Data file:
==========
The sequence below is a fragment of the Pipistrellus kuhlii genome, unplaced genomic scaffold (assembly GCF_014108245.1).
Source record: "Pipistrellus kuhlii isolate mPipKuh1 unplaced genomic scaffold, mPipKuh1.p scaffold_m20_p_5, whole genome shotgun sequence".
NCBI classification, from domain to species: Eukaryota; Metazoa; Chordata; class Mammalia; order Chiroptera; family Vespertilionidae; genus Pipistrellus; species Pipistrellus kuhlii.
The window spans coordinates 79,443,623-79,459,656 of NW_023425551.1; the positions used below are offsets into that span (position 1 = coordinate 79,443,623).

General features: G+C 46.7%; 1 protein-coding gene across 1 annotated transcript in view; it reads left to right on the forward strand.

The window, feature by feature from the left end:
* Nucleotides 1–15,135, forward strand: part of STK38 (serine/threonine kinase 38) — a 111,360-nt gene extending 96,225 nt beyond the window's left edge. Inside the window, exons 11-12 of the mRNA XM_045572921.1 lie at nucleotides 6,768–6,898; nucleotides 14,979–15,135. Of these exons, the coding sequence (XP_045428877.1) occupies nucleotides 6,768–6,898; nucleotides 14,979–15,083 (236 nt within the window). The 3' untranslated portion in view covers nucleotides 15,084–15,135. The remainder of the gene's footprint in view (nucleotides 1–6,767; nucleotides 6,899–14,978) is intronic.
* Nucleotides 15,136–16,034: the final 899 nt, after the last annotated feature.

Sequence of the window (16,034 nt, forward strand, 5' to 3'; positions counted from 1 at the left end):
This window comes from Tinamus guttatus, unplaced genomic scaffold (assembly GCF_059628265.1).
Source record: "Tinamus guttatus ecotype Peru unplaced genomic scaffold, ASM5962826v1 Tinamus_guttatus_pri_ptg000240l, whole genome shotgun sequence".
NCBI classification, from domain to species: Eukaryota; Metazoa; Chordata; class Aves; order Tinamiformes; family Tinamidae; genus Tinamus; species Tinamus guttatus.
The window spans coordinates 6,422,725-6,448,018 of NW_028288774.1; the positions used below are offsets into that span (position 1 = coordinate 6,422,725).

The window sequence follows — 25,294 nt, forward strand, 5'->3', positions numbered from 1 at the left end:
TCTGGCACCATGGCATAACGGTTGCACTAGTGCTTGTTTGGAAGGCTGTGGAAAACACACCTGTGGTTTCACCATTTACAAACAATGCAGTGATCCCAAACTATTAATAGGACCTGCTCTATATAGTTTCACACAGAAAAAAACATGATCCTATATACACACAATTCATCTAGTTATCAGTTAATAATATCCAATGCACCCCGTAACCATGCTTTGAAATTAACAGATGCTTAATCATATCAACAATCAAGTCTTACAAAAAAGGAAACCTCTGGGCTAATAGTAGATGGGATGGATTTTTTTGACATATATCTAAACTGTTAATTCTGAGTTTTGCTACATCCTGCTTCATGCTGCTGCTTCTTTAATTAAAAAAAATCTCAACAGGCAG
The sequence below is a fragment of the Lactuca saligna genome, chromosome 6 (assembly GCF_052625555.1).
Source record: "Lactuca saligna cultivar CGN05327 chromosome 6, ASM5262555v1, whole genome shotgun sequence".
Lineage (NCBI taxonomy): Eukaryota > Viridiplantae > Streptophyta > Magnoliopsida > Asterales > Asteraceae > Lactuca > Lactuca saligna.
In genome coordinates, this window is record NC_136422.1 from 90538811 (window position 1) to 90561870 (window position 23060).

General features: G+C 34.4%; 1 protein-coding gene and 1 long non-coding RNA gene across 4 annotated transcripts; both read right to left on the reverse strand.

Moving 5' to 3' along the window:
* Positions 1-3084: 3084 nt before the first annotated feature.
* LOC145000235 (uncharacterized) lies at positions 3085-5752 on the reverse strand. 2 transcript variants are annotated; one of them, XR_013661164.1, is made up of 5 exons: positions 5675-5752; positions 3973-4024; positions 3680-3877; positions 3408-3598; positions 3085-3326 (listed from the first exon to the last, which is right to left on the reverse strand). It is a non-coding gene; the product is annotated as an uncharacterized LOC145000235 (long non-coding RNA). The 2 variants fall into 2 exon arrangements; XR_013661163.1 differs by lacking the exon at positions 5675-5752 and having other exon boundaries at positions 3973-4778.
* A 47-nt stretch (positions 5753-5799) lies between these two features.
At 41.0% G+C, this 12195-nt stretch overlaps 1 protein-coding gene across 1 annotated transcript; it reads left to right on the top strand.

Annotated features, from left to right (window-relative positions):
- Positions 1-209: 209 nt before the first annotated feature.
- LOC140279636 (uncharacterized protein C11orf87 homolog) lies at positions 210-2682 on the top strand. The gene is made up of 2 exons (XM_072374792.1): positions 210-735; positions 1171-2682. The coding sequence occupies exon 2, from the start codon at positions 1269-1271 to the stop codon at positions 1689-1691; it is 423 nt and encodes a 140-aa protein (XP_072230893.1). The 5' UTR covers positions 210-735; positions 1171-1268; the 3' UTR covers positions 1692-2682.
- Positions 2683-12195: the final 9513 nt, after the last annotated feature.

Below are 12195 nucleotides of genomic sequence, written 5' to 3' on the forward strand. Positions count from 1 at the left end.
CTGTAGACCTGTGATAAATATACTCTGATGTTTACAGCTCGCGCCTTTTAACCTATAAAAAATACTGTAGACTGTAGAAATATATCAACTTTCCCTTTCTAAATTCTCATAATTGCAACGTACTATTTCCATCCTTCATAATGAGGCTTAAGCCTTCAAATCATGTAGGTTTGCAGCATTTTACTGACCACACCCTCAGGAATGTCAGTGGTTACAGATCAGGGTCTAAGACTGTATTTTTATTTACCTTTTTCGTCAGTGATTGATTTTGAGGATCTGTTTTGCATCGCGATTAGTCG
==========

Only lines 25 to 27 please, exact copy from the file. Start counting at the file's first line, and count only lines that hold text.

At 41.0% G+C, this 12195-nt stretch overlaps 1 protein-coding gene across 1 annotated transcript; it reads left to right on the top strand.

Annotated features, from left to right (window-relative positions):
- Positions 1-209: 209 nt before the first annotated feature.